“Leadership”, answered the President of one of India’s largest business conglomerates recently. “Do we have the right skills and capabilities to pull our strategy off,” reported a Global 500 CEO. “I worry that the current management team will not be able to take us where we need to go to next,” answered a third corporate leader.
Most CEO’s are satisfied with their strategies. Many are less satisfied with their performance, despite the positive-speak that pervades investor conference calls. Leadership is the primary enabler that converts strategic intent into results; indeed as Larry Bossidy once famously said, “at the end of the day we bet on people not strategies”.
Recent research by consultants McKinsey demonstrates a clear correlation between growth in market capitalization and growth in profits per employee. Talent, they suggest, is the ultimate generator of wealth creation in this new digital age, requiring a very different focus for the modern CEO … maximizing returns on people, not capital.
High performing executives are in great demand and the war for leadership talent is intensifying; so much we know – indeed some 62% of companies currently report leadership capability shortages. What may be less well known is that as Boomers age the top 500 US companies will lose over half their managers to retirement in the next 5 years, and over 10 years the supply of leadership talent will shrink by some 10%. Leadership capability may reach crisis proportions for the ill-prepared; companies will need to have an effective leadership pipeline to thrive and survive in the decades ahead.
Adding leadership capability is never a short-term endeavor; hiring from the outside takes time, and the incidence of new executive derailment in major corporations is frightening (see the Executive Insight Thought Leader, “Why New Executives Fail” in the archive section of our web site). Long-term developmental initiatives are vital but will not close the gap sufficiently to satisfy real-time demand. 54% of CEO’s acknowledge that senior management spends insufficient time on talent management. So what’s he or she to do?
It’s time to move leadership capability development to center stage. To make it as much of a strategic priority as the next major acquisition or product launch; to put passion, emphasis, resources and accountability to the challenge; to solve systemically rather than piece-meal; to attack the problem from multiple dimensions simultaneously rather than slowly and sequentially; to integrate efforts smartly so that a leadership pipeline of consequence emerges and sustains to fuel the competitive future.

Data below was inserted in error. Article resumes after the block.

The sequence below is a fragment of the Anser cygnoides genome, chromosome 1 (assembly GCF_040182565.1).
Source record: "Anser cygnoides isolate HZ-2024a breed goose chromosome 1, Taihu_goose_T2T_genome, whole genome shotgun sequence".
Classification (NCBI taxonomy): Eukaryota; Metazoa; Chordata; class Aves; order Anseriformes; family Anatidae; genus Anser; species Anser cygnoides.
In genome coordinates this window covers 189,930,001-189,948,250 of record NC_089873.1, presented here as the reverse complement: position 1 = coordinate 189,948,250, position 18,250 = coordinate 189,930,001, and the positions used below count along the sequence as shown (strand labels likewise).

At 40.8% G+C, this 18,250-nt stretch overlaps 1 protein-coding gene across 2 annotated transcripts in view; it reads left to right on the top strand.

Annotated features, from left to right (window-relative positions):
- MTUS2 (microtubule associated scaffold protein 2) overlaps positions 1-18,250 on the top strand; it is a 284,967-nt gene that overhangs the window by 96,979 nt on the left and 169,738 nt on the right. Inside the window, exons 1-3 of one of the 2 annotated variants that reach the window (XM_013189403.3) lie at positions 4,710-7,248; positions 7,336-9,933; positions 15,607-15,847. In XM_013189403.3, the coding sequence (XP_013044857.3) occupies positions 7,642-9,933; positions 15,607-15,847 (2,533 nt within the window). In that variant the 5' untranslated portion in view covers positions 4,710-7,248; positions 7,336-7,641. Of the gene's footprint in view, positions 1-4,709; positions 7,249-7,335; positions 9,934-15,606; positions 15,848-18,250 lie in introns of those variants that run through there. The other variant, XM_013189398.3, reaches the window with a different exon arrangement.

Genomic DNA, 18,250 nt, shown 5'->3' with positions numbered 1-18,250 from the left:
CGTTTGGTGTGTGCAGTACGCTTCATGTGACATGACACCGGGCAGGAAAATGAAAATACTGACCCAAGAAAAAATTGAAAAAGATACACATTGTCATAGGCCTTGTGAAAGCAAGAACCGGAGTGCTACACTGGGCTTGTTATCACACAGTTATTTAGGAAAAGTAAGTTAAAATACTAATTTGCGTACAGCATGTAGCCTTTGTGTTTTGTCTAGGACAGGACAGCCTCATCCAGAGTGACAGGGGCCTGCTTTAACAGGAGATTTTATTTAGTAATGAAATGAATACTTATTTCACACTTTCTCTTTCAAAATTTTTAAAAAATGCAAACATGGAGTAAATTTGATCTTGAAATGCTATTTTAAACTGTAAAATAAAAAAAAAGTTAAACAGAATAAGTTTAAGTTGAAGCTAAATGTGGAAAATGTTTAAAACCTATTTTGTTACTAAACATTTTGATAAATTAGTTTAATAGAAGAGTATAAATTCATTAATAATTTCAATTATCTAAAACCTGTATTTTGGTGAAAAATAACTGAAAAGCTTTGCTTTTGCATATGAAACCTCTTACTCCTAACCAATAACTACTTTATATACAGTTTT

To start with:
- Be clear on the capabilities needed both now and into the future; this requires serious strategic attention to skill-set needs over the next two to three strategic time horizons
- Assess current capabilities rigorously and dispassionately; too frequently we try to build the future around today’s players and end up short. Include a process to discover talent in the organizational hinterlands
- Know the gaps and mobilize to close expeditiously – combinations of strategic hiring and focused leadership development efforts; build and work a transition plan
Next, it’s vital to understand how leaders really develop. Executive MBA’s and the like may provide some foundational knowledge, but they don’t provide the necessary “lessons of experience” for true capability development. Studies have shown – and we know from our own careers – that real-life business challenge and opportunity is the stuff of true development. So we need to connect those with the talent to lead the business with the opportunities necessary to add the skills they will need to be successful. Companies rarely do this in any systemic way. Effective leaders emerge more through the confluence of raw talent and serendipity than through purposeful intervention and planned experiential opportunity.
Indeed, probably the single most important part of designing a leadership development system is to root it firmly in the business - deriving it directly from the needs of business strategy, involving senior management in its creation, and making it an integral part of running the business. Yet this is rarely the foundational underpinning of corporate executive development activity.
Moreover, for individuals – however talented – development is not automatic. As T.S. Eliot once wrote, we can have the experience and miss the meaning.
Successful development depends upon having the ability to learn, access to feedback, the open-mindedness to listen and the willingness to change. It is embedded in experience: leaders learn as they expand their experiences over time; and it is at its most effective when part of an ongoing system woven into the fabric of strategic and operational requirements, and facilitated by interventions that accentuate those experiences in connected and meaningful ways. Finally we should remember that development is a very individualized process; people begin at different points and progress at different rates; development is an ongoing process not a destination.